This is a big topic, because if climate changes are occurring as a result of human activities to date, those changes will accelerate greatly over the next few decades as more and more greenhouse gases are pumped into the atmosphere. I need not rehearse here again, as I have in earlier blogs, the vast range of studies performed by scientists working in many different disciplines, and in a host of environments all over the planet, to attempt to learn about past climates and the changes occurring now in our own climate. Those studies have all gone into formation of the successive reports of the Intergovernmental Panel on Climate Change (IPCC), and the information collected there is continually updated as new evidence is produced. All of this scientific work, and the inferences drawn from it by the best minds working in all the areas of science related to climate change, have led to the conclusion that the climate is indeed changing as a result of human activities, and that the changes are accelerating. For example, the Greenland ice mass is decreasing; the latest evidence is that the loss is accelerating.

This past March, a group of about 2000 climate scientists gathered in Copenhagen to assess the current views on climate change. Because the group was not brought together under the auspices of the IPCC or any other single governmental agency, participating scientists were more free to offer frank appraisals and prescriptive statements. Many factors that bode ill for our prospects were either not considered in the IPCC report or were very conservatively estimated. For example, it is only now becoming evident that permafrost holds vast amounts of carbon that is becoming “unlocked” as the permafrost warms. The upshot is that the prospects look worse than the projections of the IPCC would lead one to expect.

The evidence for global warming and the role of human activities in the process, is at this point overwhelming. One way of putting this is that there is a strong consensus in the scientific community on these matters, of the same sort that exists with respect to many widely held bodies of evidence in chemistry, physics, genetics, and other branches of science. The National Academies of Science have produced a very nice video, America’s Climate Choices, that reveals the degree of consensus that obtains in the scientific world, and describes the organization of groups of experts that are being convened to assist the government in addressing the challenges that lie ahead. I urge you to watch this, to sense how deep and widely felt are the views of outstanding scientists and other citizens on this matter. Yet there are scientists, mostly without credentials in any of the relevant areas of science, and lacking acceptable scientific evidence that contravenes the current understanding, who continue to reject the consensual scientific position. Some seem to think it is a conspiracy of some kind, an attempt to somehow put something over on society. I can understand how some politicians, entertainers, entrenched interest groups such as those representing certain segments of the energy industry and the like, might find it convenient to resist the existing scientific evidence, but what is going on in the heads of deniers who have a supposedly scientific training? It must have to do with a deep-seated unease with the implications of greater governmental oversight as society comes to grip with the steps that must be be taken to reduce greenhouse gas emissions and at the same time begin to deal with mitigating global warming effects.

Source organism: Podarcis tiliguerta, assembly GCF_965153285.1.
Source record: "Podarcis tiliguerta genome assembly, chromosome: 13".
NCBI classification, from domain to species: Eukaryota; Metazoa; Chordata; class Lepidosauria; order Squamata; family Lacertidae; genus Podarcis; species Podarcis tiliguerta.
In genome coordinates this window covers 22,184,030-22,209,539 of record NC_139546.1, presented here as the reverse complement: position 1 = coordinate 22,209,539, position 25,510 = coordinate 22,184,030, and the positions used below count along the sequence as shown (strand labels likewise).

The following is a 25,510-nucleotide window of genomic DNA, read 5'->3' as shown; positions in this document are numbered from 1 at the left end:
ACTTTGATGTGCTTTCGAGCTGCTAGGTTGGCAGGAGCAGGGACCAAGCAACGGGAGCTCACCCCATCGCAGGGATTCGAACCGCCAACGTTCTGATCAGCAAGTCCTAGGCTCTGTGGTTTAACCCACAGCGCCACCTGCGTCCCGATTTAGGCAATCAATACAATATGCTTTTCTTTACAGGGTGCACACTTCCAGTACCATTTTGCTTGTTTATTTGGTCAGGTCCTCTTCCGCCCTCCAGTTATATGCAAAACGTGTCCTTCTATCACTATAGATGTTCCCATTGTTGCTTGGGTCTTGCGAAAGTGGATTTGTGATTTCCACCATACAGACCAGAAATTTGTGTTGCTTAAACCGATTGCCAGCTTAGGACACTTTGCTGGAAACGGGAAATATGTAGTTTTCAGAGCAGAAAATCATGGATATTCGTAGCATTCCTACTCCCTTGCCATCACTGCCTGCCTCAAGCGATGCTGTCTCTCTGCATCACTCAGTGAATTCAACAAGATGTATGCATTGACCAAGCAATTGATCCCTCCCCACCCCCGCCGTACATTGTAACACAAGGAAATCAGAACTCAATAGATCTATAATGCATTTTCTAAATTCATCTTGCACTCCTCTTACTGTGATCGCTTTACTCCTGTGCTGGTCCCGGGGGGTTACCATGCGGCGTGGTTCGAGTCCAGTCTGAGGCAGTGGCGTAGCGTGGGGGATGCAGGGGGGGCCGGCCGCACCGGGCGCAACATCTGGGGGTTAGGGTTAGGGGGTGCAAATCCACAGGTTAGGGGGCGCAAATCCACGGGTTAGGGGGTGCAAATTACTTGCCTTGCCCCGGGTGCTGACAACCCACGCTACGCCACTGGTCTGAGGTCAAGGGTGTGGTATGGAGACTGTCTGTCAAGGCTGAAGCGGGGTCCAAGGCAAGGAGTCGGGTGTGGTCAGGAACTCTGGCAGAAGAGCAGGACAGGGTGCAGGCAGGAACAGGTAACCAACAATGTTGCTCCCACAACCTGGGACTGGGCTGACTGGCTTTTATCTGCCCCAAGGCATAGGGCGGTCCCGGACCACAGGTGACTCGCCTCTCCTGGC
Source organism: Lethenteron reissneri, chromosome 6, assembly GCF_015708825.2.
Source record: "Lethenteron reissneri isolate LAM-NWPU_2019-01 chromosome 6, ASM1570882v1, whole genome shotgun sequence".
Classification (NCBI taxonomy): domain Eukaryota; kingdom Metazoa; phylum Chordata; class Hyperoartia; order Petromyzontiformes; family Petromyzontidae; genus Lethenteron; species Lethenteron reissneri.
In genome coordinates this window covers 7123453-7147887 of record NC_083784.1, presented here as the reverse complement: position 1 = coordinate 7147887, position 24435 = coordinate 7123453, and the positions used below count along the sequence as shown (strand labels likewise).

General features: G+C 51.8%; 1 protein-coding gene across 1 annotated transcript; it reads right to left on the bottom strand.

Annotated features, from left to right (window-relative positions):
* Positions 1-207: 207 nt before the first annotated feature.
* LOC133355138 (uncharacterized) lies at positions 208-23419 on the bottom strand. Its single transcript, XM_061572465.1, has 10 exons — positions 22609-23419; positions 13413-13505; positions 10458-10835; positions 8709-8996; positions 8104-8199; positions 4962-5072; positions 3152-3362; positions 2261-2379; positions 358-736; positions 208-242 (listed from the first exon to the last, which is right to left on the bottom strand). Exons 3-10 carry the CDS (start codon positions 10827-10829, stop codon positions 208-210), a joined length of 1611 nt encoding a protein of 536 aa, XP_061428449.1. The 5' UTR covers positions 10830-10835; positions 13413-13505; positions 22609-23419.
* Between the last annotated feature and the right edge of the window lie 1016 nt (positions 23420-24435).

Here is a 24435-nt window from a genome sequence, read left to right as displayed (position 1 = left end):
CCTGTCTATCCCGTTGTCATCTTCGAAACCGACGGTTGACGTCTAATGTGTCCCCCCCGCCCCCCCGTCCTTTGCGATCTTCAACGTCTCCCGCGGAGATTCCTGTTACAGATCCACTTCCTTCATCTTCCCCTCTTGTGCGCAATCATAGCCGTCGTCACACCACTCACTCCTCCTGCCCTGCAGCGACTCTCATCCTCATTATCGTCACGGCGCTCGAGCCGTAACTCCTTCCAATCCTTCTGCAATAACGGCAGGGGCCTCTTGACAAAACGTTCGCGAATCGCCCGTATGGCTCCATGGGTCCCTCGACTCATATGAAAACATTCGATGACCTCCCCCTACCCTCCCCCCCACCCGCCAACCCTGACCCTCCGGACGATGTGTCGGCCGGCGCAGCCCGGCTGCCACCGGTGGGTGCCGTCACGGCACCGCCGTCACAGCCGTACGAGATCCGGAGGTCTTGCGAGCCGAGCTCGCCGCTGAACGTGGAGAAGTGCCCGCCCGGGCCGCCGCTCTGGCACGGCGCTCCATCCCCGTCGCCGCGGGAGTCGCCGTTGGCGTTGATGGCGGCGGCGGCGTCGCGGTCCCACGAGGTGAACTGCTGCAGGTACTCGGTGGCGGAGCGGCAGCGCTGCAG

In a letter published in a recent issue of Chemical and Engineering News a writer reluctantly seems to agree that Earth’s climate is getting warmer, though he cites the low spring temperatures in the northeast as evidence that might contradict the global warming hypothesis (!). But he thinks that “blaming it (global warming) on human activities seems to be speculative.” What blows my mind is that this person can’t seem to imagine that the virtual army of scientists working on this problem would not have held this very question at the fore in all their work! What does that say about this person’s understanding of how science works? Apparently the means by which science establishes its epistemic authority, within the scientific community and outside it, is not clear to some scientists. We have a long way to go.